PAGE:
Peonies Plant of the week

went to a garden and saw this.

I am starting with a web site that has many many questions and answers on Peony culture. Gardeners should find a cure for what ails them there. Meanwhile, here, we shall look at good pictures of Peonies from the University of Michigan’s Peony trial garden in Ann Arbor, Michigan.

Oh yes, one more thing….ants have nothing to do with Peony buds opening. The ants just like the sugary sap.

Peonies come in colors from white to deep pink

Peonies are a perennial plant that come in herbaceous and shrubby. All the plants we saw at the garden yesterday were the herbaceous type which die down to the ground each winter.

Single flowers show the yellow center.

Herbaceous peonies are easy to grow in sunny locations.

If your peonies do not bloom, they either are not getting enough sun or are planted too deeply. Hope you enjoy my pictures taken by my husband.



Years ago we used to call Schlumbergera spp. a “Zygocactus”.  The old name has been replaced by Schlumbergera spp.  by taxonomists trying to make sense out of several related genuses that were named incorrectly by botanists a long time ago.  Most people, of course, call these plants Christmas cactus.

There are many Christmas cactus varieties that have been bred to increase the flower size, to give different colors, and especially to flower coincident with a certain holiday.  There are now types of these that flower for Thanksgiving, Christmas and Easter. 

This is an old variety of “Christmas cactus”.  The original plant is from the 1950s. 

This "Christmas Cactus" blooms sporadically all winterNotice the tiny roots at the joints. A vestigial air root from their epiphytic origins.

 These plants are bred from the epiphytic cacti that grow in South America.  Plant breeders have been growing them in pots of soil, so the air roots are not really used anymore.  However, if you grow these plants in a humid greenhouse, the rootlets coming out of the joints will develop and be functional. 

These plants grow in the wild up in trees in Brazil.  They flower in May in South America and are nicknamed May Flowers.  Flowering is induced by cool temperatures and daylength.  When you grow these plants in the house, flowering is sporadic all winter long because the daylength is interrupted by electric lights being turned on and off and the heated  night temperatures.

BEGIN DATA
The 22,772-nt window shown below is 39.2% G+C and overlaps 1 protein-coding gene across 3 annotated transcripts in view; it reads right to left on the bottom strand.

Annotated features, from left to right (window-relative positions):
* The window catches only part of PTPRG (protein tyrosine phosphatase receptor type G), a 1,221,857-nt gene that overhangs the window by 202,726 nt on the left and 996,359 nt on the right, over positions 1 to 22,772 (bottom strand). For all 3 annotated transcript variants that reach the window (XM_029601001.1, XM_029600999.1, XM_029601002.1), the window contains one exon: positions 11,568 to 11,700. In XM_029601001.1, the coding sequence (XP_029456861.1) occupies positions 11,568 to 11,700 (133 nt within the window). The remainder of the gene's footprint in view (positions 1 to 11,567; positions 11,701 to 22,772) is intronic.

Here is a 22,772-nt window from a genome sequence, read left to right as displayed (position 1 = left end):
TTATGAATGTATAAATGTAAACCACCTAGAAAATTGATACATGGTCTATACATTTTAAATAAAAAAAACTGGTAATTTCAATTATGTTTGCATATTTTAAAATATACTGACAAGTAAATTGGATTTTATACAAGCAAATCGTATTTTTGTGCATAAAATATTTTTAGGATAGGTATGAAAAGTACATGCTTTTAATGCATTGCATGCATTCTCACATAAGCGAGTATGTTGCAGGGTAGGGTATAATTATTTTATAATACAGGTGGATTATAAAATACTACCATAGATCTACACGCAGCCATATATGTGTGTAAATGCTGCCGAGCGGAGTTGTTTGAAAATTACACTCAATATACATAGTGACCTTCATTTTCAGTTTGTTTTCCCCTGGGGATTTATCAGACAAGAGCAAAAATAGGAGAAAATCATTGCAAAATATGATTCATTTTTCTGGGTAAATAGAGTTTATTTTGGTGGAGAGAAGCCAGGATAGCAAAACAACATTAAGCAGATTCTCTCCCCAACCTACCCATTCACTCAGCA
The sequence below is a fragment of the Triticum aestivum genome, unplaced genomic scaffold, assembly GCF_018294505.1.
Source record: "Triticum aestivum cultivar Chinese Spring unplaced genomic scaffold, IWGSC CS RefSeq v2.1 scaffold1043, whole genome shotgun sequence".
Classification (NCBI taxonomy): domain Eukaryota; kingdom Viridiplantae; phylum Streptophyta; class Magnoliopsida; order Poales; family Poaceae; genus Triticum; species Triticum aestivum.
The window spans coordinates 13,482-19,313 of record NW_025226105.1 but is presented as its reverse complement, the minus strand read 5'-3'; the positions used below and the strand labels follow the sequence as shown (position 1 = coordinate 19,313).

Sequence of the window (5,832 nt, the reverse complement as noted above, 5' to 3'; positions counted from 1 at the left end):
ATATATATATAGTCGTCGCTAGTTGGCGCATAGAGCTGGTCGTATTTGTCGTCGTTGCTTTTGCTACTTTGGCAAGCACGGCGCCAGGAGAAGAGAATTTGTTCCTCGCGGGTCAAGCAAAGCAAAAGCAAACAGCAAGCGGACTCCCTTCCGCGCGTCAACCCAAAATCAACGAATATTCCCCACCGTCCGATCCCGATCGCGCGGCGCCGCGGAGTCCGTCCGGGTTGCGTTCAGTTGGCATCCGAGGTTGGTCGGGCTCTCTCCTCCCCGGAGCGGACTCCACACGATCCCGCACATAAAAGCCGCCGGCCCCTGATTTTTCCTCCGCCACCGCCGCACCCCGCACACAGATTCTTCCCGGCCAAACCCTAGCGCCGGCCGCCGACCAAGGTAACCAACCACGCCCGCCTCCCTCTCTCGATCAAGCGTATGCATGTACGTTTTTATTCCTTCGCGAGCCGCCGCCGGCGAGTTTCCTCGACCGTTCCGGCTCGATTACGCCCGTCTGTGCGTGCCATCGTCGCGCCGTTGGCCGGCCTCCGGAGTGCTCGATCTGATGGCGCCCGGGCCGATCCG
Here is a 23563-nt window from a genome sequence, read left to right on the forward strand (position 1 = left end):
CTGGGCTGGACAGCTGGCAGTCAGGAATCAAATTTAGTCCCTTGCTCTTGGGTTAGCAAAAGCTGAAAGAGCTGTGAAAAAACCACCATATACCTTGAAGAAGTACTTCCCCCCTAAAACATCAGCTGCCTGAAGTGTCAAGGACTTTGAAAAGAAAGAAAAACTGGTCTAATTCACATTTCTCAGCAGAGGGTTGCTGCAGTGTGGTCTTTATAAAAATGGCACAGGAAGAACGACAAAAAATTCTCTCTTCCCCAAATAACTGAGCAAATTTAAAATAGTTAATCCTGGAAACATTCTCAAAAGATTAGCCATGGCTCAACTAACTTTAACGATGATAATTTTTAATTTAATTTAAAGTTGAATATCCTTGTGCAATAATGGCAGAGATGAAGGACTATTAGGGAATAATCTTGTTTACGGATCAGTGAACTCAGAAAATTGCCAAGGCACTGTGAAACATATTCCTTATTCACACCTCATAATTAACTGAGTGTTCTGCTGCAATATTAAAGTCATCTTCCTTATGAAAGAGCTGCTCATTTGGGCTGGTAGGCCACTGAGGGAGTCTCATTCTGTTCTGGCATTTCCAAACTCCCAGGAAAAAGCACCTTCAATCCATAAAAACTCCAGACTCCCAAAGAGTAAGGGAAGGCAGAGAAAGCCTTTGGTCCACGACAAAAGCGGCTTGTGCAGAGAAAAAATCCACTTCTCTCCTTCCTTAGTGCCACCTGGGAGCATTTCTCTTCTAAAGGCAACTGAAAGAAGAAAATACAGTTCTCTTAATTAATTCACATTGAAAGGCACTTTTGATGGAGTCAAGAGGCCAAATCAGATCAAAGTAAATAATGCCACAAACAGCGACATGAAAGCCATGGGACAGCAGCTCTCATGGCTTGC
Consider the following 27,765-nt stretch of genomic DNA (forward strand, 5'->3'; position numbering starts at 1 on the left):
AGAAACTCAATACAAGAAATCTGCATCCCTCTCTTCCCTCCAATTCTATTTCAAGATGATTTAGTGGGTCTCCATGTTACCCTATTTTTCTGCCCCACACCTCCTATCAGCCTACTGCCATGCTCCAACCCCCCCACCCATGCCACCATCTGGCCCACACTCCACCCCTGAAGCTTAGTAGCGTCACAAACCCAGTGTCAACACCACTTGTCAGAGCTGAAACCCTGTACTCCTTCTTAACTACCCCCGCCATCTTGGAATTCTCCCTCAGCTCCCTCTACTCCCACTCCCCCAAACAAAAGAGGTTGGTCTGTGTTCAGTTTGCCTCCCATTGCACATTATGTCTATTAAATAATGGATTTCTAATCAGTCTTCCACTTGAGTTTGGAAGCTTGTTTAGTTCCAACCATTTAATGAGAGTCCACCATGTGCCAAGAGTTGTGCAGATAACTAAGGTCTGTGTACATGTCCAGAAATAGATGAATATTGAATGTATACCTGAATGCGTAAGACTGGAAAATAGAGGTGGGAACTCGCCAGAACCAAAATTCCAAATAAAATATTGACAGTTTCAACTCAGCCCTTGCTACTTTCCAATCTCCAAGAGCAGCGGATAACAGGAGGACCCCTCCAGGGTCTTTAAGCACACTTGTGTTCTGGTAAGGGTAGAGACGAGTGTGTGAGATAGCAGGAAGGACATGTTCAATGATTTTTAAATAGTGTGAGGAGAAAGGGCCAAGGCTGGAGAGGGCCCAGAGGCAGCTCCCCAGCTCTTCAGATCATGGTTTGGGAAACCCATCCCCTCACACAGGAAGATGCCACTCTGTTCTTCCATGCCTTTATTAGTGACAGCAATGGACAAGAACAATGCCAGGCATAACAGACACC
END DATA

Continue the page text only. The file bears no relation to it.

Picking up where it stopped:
Spanish Moss is not a Moss

Infamous is heading south and you will see some pictures of that.  The first plant in this exciting journey is Spanish Moss.  As I recall, this is an epiphyte in the flowering plant family called Bromeliads.  Bromeliads are famous for pineapples and colorful houseplants.  Spanish moss is in the Genus Tillansia sp. 

It is not a parasite, as some folks claim.  An epiphyte simply hangs from a host tree for support. It’s photosynthesis works just fine.  Epiphytes usually grow in areas of high humidity since they have no roots in the soil.  They can catch rain, but mostly they just slowly absorb water from the air. 

Epiphytes do not directly harm their host trees as a parasite would.  However, they may become so thick and numerous that they block some sunlight to the host’s leaves.  They also can cause a problem from their weight hanging down the branches of the host.  They may also catch the wind and harm the host in that way.  Usually, though the host remains healthy and not affected by the epiphyte.

Spanish moss grows from mid Virginia into the deep south where the temperatures are mild.  It seems to prefer Live Oak trees because of the minerals exuded from thier leaves.  These serve as a source of nutrients for the plant.

Hanging tresses of Spanish Moss